Yugoslavia used to be a considerable market with a population of 22 million, theatres in every town and a healthy interest in Hollywood product. When it fell apart during the war which began in 1991, six territories were left in disarray. Now box office is finally rising in most of the territories due to the introduction of multiplexes and 3D screens. Other territories, which had seen drops in admissions because of rampant piracy, are at last seeing these declines slow.

Croatia, with a population of 4.5 million, leads the box office in the region with 3.29 million admissions in 2009 from 117 screens. Serbia, the largest country with a population of 8 million, has 125 screens and had 1.7 million admissions in 2009, a rise of 38% compared with 2008. This is mostly thanks to a new 11-screen multiplex in the capital, Belgrade.

The major US studios have contracts with local distributors in Serbia, Croatia and Slovenia who then sub-distribute the titles through other partners in Bosnia, Macedonia, Montenegro and Kosovo ― except for Bosnia’s Art Servis which distributes product from Walt Disney SMPI directly.

Independent titles are always bought by local distributors for the whole region. Serbia’s MCF and Continental in Croatia and Slovenia buy together and distribute across the former Yugoslavia, using sub-distributors in smaller territories, as do Serbia’s Cinears, Croatia’s Discovery and Slovenia’s Cinemania.

Digital roll-out across the region will be boosted by a Eurimages Theatres Working Group initiative to switch to digital projection in Europa Cinemas’ member theatres. The new digital equipment, part-funded by Eurimages and national film centres as well as exhibitors themselves, could see an initial 25 screens converted to digital.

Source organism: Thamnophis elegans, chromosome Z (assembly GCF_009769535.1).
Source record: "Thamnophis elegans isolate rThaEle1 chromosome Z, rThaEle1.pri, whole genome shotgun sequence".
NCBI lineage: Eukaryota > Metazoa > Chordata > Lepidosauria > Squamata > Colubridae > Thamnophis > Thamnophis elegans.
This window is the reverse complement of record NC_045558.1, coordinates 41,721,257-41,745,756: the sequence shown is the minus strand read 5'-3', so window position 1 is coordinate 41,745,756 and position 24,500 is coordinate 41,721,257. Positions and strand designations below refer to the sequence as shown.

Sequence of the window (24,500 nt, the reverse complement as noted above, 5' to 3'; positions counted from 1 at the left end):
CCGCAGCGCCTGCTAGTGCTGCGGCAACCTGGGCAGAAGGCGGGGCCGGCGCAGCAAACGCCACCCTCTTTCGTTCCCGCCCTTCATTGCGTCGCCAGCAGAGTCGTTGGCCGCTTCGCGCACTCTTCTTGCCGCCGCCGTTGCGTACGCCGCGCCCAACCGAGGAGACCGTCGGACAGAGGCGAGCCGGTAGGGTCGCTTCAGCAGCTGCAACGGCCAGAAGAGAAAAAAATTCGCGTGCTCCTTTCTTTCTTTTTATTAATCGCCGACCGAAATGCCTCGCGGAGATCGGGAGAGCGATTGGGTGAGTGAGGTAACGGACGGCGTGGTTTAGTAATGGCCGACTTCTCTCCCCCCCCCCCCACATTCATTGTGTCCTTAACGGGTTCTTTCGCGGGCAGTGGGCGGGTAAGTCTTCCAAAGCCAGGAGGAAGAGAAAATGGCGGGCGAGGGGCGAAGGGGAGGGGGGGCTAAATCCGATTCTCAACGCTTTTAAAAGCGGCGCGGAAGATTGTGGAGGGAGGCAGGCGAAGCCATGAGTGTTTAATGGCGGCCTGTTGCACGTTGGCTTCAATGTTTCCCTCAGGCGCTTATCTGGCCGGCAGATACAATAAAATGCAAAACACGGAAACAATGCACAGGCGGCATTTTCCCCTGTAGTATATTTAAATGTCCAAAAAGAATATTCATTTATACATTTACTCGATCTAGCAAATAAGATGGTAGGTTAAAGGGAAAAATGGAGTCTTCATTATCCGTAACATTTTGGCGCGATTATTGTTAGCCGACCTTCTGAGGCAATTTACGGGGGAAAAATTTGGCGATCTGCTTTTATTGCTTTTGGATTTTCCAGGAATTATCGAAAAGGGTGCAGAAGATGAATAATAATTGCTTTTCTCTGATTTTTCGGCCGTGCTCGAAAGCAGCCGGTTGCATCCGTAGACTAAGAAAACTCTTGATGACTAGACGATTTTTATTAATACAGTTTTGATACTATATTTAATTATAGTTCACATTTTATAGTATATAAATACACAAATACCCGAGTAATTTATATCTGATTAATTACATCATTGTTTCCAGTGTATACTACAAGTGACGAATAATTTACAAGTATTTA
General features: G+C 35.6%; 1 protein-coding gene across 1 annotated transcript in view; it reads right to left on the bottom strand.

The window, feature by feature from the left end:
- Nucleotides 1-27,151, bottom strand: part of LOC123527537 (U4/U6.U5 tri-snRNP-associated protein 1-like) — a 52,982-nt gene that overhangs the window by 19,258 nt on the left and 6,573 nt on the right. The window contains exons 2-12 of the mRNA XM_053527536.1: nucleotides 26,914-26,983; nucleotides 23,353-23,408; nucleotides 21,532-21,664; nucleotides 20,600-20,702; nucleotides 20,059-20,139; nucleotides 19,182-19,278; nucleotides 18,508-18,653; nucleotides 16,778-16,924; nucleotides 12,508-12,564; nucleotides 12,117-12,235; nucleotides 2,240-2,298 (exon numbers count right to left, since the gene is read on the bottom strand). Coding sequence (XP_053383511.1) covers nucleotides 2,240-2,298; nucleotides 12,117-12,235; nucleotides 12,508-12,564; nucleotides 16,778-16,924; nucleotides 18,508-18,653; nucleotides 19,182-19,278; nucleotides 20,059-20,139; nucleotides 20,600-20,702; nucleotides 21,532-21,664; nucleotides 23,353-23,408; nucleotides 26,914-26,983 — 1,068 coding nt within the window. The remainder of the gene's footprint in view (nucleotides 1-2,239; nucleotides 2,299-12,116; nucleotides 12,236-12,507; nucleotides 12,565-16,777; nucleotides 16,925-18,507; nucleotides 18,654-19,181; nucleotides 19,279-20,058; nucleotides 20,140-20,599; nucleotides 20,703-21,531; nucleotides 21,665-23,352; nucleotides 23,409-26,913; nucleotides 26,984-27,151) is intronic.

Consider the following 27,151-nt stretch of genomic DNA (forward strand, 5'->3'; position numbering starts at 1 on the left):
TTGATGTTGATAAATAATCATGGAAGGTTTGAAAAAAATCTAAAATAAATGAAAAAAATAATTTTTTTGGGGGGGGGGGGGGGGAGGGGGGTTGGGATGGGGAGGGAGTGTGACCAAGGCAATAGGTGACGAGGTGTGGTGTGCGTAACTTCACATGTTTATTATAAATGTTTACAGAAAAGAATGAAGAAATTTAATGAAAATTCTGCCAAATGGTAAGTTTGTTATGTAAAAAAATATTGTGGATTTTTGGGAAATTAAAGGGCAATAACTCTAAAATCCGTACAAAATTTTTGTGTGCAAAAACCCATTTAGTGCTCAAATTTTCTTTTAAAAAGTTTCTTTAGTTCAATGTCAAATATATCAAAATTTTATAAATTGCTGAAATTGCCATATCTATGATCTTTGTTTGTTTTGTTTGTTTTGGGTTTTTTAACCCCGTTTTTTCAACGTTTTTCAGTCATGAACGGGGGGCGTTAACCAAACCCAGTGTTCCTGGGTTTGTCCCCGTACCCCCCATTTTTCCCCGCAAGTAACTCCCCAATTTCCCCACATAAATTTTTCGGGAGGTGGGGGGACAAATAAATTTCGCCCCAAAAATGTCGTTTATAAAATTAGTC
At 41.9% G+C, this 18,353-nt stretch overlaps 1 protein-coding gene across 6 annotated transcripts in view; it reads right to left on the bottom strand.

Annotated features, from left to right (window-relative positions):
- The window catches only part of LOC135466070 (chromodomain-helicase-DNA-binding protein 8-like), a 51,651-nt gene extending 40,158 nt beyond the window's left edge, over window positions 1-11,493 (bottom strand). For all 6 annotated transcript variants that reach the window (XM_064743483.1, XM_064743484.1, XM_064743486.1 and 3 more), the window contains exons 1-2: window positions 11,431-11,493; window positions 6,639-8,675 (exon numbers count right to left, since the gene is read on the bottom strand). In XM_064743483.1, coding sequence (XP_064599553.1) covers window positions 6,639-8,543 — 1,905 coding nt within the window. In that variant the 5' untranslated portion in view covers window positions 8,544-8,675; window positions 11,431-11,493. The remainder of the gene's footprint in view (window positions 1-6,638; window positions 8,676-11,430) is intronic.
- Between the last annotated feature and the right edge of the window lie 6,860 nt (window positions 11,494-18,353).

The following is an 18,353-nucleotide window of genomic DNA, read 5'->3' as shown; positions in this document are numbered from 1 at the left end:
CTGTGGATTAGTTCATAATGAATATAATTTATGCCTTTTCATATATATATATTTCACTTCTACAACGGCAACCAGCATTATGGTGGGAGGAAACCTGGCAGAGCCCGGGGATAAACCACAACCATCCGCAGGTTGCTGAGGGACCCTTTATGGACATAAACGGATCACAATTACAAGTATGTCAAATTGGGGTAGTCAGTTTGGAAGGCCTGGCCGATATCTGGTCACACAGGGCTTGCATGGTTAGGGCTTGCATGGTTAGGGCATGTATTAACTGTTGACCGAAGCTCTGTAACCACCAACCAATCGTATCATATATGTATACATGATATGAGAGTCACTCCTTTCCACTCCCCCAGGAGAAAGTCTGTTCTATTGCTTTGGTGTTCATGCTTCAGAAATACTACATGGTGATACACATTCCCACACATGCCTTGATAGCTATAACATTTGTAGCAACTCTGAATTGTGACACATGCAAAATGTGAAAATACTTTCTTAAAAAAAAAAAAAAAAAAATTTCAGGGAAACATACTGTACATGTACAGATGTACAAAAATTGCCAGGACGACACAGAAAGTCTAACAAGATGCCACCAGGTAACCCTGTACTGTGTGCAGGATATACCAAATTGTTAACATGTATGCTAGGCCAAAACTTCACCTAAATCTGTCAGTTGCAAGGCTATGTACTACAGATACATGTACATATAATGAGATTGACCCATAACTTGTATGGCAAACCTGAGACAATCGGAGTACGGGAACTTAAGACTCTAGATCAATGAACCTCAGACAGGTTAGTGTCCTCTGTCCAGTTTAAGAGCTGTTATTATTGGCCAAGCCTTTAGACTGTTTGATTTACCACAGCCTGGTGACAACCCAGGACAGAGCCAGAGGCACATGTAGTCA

The Sarajevo Film Festival (July 23-31) is south-eastern Europe’s leading film event. This year’s competition includes four world premieres: Barbara Eder’s Inside America, Nedzad Begovic’s Jasmina, Nikola Lezaic’s Tilva Ros and Jasmin Durakovic’s Karim, as well as Tender Son ― The Frankenstein Project; Tuesday, After Christmas; Pal Adrienn and Bibliotheque Pascal.

In addition, this year’s event will present a strong In Focus programme, which includes titles such as Cristi Puiu’s Aurora, Jessica Hausner’s Lourdes, Jasmila Zbanic’s On The Path, Reha Erdem’s Kosmos and two omnibus films: Some Other Stories and Tales From Kars.

The backbone of the industry section is CineLink, a development and financing platform for local feature projects. Since its inception in 2003, CineLink has a 60% rate of realised projects. This year’s selection features projects from directors including Romania’s Tudor Giurgiu, Slovenia’s Damjan Kozole, Turkey’s Orhan Eskikoy, Hungary’s Arpad Bogdan, Serbia’s Srdan Golubovic and Croatia’s Zvonimir Juric.

In 2009, the festival and Screen International hosted the first annual forum on the state of the region’s film industry. This year’s forum will focus on the future of the regional film industry, and runs July 28-29.


 Feature films produced, 2005-09
Bosnia & Herzegovina36976

Source: national film centres/various